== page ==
What does the Lord require of you? But to do justice and to love mercy and to walk humbly with your God…

Friday, September 12, 2008

I took a bubble bath - the kind where the water is all the way up to your chin.

I ate three donuts, THREE donuts for breakfast.

I had a beer.

I even put in earplugs which I love to wear because they shut out every ounce of noise from the outside.

You'd have thought all that would make me happy. But it didn't. All it did was leave me alone with what is happening on the inside.

Wednesday, September 10, 2008

Tuesday, September 09, 2008

I've taken to watching movies every night.

It feels like Christmas Vacation.

Only without the creche, the presents, the love or the vacation.

But I'm catching up. I've inherited several movies from co-workers cleaning out their offices and often at HEB I get suckered into picking up a $7.99 DVD if I love it and don't own it or if I always meant to see it but hadn't gotten around to it.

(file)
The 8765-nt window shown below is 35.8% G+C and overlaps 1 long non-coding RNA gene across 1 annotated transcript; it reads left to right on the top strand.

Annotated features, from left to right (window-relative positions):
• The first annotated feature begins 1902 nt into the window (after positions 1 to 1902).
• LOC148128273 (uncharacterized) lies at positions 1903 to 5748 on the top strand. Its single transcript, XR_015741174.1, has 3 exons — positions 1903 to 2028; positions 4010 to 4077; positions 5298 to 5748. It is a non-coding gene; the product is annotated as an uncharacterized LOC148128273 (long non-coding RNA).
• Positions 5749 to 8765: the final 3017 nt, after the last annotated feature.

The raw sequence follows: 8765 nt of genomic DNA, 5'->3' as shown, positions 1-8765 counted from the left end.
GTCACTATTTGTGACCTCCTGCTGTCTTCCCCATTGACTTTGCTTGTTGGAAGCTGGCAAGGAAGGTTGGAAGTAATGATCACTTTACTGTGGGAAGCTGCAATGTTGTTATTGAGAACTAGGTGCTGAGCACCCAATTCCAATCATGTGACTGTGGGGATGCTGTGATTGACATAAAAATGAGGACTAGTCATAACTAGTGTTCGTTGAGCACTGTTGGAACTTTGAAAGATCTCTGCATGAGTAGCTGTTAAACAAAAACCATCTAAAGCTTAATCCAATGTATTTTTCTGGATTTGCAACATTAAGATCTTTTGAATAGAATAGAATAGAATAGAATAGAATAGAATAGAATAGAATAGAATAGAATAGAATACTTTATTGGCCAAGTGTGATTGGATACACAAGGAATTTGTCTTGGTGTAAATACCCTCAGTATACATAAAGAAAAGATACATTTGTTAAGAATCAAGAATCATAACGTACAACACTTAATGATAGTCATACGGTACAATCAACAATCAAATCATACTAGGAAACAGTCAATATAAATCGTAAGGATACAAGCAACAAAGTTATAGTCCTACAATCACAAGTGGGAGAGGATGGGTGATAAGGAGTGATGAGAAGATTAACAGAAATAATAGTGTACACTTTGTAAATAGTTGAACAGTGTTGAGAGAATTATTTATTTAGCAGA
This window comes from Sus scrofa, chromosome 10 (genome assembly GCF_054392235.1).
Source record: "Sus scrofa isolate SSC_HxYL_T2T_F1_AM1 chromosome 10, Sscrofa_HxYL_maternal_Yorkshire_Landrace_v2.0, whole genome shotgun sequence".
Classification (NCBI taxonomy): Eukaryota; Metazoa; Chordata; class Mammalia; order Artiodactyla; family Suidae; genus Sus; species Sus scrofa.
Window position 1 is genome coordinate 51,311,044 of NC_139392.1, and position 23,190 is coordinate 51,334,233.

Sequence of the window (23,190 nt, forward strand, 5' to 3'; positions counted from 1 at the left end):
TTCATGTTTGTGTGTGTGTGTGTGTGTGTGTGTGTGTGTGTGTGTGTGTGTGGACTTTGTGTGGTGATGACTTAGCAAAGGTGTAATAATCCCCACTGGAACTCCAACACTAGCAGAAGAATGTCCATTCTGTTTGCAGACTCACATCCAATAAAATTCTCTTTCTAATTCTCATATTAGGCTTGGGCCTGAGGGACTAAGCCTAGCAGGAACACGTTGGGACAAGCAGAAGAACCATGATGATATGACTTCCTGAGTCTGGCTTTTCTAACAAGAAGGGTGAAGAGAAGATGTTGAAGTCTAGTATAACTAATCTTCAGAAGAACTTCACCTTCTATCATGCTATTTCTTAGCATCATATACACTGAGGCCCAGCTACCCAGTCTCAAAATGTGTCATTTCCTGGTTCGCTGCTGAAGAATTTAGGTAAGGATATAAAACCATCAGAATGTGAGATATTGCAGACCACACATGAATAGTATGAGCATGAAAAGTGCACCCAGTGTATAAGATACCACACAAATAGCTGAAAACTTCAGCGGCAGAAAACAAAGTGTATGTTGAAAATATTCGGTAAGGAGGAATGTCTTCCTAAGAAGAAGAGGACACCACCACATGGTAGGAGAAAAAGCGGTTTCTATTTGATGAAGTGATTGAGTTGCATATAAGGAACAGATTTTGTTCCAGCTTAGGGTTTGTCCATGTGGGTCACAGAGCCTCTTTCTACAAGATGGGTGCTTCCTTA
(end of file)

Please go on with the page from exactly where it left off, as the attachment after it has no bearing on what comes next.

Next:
Last night I watched Finding Neverland. It came out several years ago when my family was avoiding all movies remotely reeking of adultery. The night before that was Mona Lisa Smile. Both delightful flicks. Finding Neverland was better though. Johnny Depp. How could you expect otherwise? A couple weeks ago Chris and Michelle and I re-watched Stand By Me. What a great film. I forgot how endearing that movie is...

Tonight it's either Closer (another we avoided, I think), Girl, Interrupted or Munich, all movies I own but have never seen.

Usually when I watch too many movies, I begin to wish that i was a beautiful actress of the silver screen. Or any screen for that matter. But quite frankly my face is too round, my lips too thin and my clothes would never be cool enough for the tabloids. I'd always be listed in the What Not To Wear section I'm afraid. Ah well... since I won't be becoming a famous movie star anytime in the near future, I guess I won't worry too much about it.

Thursday, September 04, 2008

Cycle of Life

There is a time for everything,
and a season for every activity under heaven:
a time to be born and a time to die,
a time to plant and a time to uproot,